Happy New Year Alen

  9. Happy New Year to you also Alen :)
    Still have one of those hairy balaclavas myself for when the weather is really bad !
    Spain sounds really tempting during this awful spell of bad weather I must admit.
    Have you ever been up a hill called El Lucero on your Andalucian travels ? I`ve been looking over at it a few times and it has a nice pointy top on it from the Malaga side.

    • McEff says:

      Hi Alex. Good to hear from you. Yes, I climbed Lucero last year from the Granada side and it’s a great mountain with spectacular views. I believe it can be done from the Malaga side, but it’s a hell of a slog with a very steep ascent right at the end. If you drive around the back to Bermejales reservoir, a series of dirt roads that end at an old marble quarry deliver you right to its foot. From there it’s a leisurely climb – exposed in places – to the summit. The drive is much scarier than the climb, by the way.
      There’s a ruined Guarda Civil lookout post right on the summit that dates to the guerilla conflict that followed the Civil War. My post is here:
      http://becausetheyrethere.com/2012/10/04/lucero-where-old-hatreds-linger/#
      If you want road directions I can email them. Alternatively, it might be worth trawling the internet for a route from the Malaga side.
      All the best. No pasaran! Alen

  10. Greg. says:

    Bloody hell that wooly hat could have been mine! My aunty Kath knit me one but it was red. Father in law said I looked like a puch match. ( I was thin in those days).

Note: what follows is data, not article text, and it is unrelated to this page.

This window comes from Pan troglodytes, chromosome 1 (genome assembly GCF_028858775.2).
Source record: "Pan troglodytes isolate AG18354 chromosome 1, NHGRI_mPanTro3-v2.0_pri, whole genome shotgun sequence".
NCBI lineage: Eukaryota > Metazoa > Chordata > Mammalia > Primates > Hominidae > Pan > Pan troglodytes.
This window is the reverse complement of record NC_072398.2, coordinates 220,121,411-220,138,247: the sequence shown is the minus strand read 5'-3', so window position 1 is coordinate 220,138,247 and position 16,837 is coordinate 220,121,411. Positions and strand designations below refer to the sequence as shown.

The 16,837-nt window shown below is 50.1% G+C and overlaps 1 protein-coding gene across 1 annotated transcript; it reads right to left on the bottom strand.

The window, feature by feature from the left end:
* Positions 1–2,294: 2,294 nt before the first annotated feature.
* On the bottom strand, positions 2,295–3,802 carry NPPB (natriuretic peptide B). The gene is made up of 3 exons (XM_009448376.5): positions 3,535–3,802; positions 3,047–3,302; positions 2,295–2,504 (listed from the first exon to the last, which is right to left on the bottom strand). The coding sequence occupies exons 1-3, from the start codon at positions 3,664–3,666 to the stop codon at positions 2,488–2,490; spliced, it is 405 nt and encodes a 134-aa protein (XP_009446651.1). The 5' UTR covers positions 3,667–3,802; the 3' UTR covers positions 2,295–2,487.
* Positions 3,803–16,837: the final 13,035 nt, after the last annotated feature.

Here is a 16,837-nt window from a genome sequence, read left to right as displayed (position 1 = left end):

I can see the attraction of a change of scene Alen and this could be an opportunity. I left a job after 21 years and looking back wonder how I stuck it so long.
    Never heard of those jeans, you must have been a hippy! I wore 22 inch parallel Fulmer jeans and Dr Martin boots. These were worn flat on the bottom as the brakes on my scooter were poor.

    • McEff says:

      Ha ha. I must admit, Greg, after the Budgie jacket phase I did gravitate towards the hippy gear – more of a “greaser” than a hippy, though. Long hair, German army trench coat, patched jeans, John Lennon specs, that sort of stuff. Very few photos exist.
      I have this fantastic mental picture of you tearing around Tebay on your scooter in your baggy jeans and Dr Martins. I wouldn’t be surprised if they’re still wearing stuff like that up there even now.
      All the best, Alen